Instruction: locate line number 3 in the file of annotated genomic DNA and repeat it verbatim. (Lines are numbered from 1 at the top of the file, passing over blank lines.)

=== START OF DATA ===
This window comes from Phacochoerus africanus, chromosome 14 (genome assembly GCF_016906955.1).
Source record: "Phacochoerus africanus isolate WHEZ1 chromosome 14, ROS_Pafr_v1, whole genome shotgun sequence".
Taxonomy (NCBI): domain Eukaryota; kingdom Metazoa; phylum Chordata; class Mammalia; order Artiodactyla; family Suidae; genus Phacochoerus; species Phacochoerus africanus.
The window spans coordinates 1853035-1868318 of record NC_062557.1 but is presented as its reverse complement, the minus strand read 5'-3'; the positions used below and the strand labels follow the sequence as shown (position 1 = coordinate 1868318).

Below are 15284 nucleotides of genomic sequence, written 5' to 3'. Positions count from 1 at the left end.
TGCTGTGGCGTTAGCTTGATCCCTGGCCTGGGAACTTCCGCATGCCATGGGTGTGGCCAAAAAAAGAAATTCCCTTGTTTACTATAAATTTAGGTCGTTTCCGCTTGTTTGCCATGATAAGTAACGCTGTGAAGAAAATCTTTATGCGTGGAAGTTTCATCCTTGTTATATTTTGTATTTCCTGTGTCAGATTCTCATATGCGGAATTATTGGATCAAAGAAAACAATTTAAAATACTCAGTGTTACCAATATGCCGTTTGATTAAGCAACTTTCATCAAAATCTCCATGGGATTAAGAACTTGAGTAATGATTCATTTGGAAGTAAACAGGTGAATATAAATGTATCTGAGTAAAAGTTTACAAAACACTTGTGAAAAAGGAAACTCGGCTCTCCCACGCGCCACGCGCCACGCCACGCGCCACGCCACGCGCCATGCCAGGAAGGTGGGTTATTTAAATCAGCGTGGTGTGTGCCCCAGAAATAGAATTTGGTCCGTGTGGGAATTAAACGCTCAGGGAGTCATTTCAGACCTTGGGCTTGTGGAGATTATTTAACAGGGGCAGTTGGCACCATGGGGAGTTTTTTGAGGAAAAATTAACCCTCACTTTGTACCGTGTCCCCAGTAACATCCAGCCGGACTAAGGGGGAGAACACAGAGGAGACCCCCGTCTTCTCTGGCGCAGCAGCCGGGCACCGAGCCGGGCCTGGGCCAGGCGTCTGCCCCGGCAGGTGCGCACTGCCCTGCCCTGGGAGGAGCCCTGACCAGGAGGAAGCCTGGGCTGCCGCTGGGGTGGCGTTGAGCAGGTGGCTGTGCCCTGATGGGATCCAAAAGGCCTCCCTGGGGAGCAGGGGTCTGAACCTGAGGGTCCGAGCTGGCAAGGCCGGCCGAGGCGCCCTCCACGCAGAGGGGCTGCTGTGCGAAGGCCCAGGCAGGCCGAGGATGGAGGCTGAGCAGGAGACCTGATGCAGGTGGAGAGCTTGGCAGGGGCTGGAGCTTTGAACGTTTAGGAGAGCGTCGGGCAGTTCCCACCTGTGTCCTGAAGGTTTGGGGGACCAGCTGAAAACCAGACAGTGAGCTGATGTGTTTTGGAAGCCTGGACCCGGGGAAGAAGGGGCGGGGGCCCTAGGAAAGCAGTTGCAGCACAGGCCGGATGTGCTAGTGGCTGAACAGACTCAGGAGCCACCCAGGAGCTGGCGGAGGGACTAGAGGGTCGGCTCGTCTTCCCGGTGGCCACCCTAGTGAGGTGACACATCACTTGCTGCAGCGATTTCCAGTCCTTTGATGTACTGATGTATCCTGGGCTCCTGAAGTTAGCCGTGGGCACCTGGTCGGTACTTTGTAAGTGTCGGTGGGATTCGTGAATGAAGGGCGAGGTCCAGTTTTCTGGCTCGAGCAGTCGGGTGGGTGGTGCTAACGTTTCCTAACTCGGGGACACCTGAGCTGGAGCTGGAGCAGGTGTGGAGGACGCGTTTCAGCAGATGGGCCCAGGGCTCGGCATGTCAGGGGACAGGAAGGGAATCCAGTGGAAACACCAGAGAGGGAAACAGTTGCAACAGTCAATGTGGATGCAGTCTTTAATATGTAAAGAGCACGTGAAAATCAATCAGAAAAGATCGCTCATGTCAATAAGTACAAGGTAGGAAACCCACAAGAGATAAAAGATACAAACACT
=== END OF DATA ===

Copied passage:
Taxonomy (NCBI): domain Eukaryota; kingdom Metazoa; phylum Chordata; class Mammalia; order Artiodactyla; family Suidae; genus Phacochoerus; species Phacochoerus africanus.